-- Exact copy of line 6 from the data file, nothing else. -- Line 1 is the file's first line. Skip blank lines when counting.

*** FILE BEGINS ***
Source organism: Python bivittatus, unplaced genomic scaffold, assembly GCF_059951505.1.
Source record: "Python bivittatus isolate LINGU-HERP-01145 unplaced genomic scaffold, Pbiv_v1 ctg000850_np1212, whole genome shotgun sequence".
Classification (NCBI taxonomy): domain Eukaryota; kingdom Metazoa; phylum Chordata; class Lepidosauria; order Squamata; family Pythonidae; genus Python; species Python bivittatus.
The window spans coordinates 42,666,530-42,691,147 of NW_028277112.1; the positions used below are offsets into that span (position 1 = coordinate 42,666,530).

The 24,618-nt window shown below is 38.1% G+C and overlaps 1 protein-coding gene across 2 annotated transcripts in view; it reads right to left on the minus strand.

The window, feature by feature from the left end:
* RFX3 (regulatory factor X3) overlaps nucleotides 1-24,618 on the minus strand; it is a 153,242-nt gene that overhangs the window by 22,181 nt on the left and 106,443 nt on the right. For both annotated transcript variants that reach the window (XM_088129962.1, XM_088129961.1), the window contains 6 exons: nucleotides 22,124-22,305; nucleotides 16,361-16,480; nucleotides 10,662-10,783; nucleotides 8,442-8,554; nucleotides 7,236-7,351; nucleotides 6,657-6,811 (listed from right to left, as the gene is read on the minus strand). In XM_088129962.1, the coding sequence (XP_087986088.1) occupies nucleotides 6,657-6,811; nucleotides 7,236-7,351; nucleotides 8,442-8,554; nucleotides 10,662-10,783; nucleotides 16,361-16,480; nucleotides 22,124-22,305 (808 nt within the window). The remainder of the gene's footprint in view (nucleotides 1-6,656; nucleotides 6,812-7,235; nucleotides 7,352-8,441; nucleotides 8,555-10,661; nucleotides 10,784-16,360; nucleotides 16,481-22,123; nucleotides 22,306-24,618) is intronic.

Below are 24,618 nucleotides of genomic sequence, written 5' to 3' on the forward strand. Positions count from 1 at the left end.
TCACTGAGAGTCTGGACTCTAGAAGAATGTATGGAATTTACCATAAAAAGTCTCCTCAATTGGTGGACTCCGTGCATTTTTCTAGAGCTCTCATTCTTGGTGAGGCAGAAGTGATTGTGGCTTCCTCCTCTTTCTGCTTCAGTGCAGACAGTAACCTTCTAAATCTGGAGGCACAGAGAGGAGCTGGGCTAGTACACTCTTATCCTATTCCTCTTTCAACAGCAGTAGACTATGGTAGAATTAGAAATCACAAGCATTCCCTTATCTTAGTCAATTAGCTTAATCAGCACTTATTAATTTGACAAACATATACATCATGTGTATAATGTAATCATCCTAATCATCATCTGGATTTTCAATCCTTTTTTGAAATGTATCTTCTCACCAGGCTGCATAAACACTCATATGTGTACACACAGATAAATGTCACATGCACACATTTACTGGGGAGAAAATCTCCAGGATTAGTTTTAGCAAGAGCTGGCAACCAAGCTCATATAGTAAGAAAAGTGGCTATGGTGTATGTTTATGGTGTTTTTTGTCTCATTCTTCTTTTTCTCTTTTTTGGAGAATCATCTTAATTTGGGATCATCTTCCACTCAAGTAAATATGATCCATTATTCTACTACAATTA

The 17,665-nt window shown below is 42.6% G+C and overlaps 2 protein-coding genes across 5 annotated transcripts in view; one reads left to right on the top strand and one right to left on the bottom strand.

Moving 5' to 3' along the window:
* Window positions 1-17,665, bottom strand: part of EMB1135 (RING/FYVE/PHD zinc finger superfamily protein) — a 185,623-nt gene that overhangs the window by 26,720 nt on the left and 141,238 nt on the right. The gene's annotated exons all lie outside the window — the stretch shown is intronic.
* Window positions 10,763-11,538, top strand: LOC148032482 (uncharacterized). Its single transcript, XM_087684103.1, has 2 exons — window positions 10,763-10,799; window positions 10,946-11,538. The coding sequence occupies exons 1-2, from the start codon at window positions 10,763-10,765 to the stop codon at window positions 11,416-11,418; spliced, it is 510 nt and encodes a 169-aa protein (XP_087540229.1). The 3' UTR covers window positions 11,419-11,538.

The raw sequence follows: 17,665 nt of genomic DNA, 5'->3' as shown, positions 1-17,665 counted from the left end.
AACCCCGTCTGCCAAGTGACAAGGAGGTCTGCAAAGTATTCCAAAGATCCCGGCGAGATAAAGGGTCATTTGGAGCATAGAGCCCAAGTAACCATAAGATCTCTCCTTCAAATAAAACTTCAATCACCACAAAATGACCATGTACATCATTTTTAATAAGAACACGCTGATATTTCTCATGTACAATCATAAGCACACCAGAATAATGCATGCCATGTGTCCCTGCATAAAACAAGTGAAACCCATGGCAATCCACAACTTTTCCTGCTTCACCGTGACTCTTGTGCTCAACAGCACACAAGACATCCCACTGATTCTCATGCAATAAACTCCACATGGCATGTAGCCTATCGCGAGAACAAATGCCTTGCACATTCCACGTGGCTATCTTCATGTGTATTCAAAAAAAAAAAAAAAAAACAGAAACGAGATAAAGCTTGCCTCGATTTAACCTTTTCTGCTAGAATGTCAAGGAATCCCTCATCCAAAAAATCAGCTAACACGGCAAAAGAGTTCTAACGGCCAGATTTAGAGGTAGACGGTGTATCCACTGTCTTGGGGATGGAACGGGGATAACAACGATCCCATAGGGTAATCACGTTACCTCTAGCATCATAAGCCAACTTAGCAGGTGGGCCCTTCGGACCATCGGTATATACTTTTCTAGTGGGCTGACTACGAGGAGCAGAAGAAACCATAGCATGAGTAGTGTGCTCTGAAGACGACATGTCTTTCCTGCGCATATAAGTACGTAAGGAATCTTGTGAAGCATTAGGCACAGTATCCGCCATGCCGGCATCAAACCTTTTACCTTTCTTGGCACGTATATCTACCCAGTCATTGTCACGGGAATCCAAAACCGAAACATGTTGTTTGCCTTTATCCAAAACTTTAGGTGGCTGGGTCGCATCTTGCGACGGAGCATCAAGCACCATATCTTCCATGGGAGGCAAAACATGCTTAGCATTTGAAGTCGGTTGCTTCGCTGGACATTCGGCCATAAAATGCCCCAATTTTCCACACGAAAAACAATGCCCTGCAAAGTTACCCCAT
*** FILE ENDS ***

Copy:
The window, feature by feature from the left end: